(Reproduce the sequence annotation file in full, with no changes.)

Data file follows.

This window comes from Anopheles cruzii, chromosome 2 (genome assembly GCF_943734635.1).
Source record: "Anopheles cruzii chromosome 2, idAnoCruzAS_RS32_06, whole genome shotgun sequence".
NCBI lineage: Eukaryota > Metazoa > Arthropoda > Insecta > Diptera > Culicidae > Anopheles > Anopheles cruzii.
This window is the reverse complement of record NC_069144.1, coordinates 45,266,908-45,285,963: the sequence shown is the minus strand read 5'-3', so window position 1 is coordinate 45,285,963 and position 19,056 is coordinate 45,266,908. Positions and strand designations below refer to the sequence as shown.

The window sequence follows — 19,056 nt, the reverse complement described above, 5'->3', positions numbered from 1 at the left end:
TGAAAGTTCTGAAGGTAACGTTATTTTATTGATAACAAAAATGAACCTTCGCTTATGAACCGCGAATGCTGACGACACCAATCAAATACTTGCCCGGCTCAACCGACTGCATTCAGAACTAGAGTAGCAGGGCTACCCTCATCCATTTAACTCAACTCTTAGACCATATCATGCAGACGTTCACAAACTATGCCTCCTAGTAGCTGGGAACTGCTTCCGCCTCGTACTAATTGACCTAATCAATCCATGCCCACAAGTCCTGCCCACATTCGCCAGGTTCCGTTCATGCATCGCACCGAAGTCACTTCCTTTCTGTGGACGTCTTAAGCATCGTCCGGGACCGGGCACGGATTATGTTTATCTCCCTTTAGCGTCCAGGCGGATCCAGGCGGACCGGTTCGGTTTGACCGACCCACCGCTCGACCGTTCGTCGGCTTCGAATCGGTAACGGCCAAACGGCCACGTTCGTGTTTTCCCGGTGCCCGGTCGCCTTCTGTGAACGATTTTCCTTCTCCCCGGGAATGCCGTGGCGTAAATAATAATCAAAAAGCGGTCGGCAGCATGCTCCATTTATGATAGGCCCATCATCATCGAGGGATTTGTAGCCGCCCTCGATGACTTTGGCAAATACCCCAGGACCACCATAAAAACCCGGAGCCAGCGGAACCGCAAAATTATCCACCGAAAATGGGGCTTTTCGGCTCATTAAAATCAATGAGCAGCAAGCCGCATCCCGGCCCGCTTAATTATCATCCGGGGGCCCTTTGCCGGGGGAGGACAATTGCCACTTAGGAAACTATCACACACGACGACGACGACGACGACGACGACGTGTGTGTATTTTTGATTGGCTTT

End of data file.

This window comes from Anopheles cruzii, chromosome 2 (genome assembly GCF_943734635.1).
Source record: "Anopheles cruzii chromosome 2, idAnoCruzAS_RS32_06, whole genome shotgun sequence".
NCBI lineage: Eukaryota > Metazoa > Arthropoda > Insecta > Diptera > Culicidae > Anopheles > Anopheles cruzii.
This window is the reverse complement of record NC_069144.1, coordinates 45,266,908-45,285,963: the sequence shown is the minus strand read 5'-3', so window position 1 is coordinate 45,285,963 and position 19,056 is coordinate 45,266,908. Positions and strand designations below refer to the sequence as shown.

The window sequence follows — 19,056 nt, the reverse complement described above, 5'->3', positions numbered from 1 at the left end:
TGAAAGTTCTGAAGGTAACGTTATTTTATTGATAACAAAAATGAACCTTCGCTTATGAACCGCGAATGCTGACGACACCAATCAAATACTTGCCCGGCTCAACCGACTGCATTCAGAACTAGAGTAGCAGGGCTACCCTCATCCATTTAACTCAACTCTTAGACCATATCATGCAGACGTTCACAAACTATGCCTCCTAGTAGCTGGGAACTGCTTCCGCCTCGTACTAATTGACCTAATCAATCCATGCCCACAAGTCCTGCCCACATTCGCCAGGTTCCGTTCATGCATCGCACCGAAGTCACTTCCTTTCTGTGGACGTCTTAAGCATCGTCCGGGACCGGGCACGGATTATGTTTATCTCCCTTTAGCGTCCAGGCGGATCCAGGCGGACCGGTTCGGTTTGACCGACCCACCGCTCGACCGTTCGTCGGCTTCGAATCGGTAACGGCCAAACGGCCACGTTCGTGTTTTCCCGGTGCCCGGTCGCCTTCTGTGAACGATTTTCCTTCTCCCCGGGAATGCCGTGGCGTAAATAATAATCAAAAAGCGGTCGGCAGCATGCTCCATTTATGATAGGCCCATCATCATCGAGGGATTTGTAGCCGCCCTCGATGACTTTGGCAAATACCCCAGGACCACCATAAAAACCCGGAGCCAGCGGAACCGCAAAATTATCCACCGAAAATGGGGCTTTTCGGCTCATTAAAATCAATGAGCAGCAAGCCGCATCCCGGCCCGCTTAATTATCATCCGGGGGCCCTTTGCCGGGGGAGGACAATTGCCACTTAGGAAACTATCACACACGACGACGACGACGACGACGACGACGTGTGTGTATTTTTGATTGGCTTT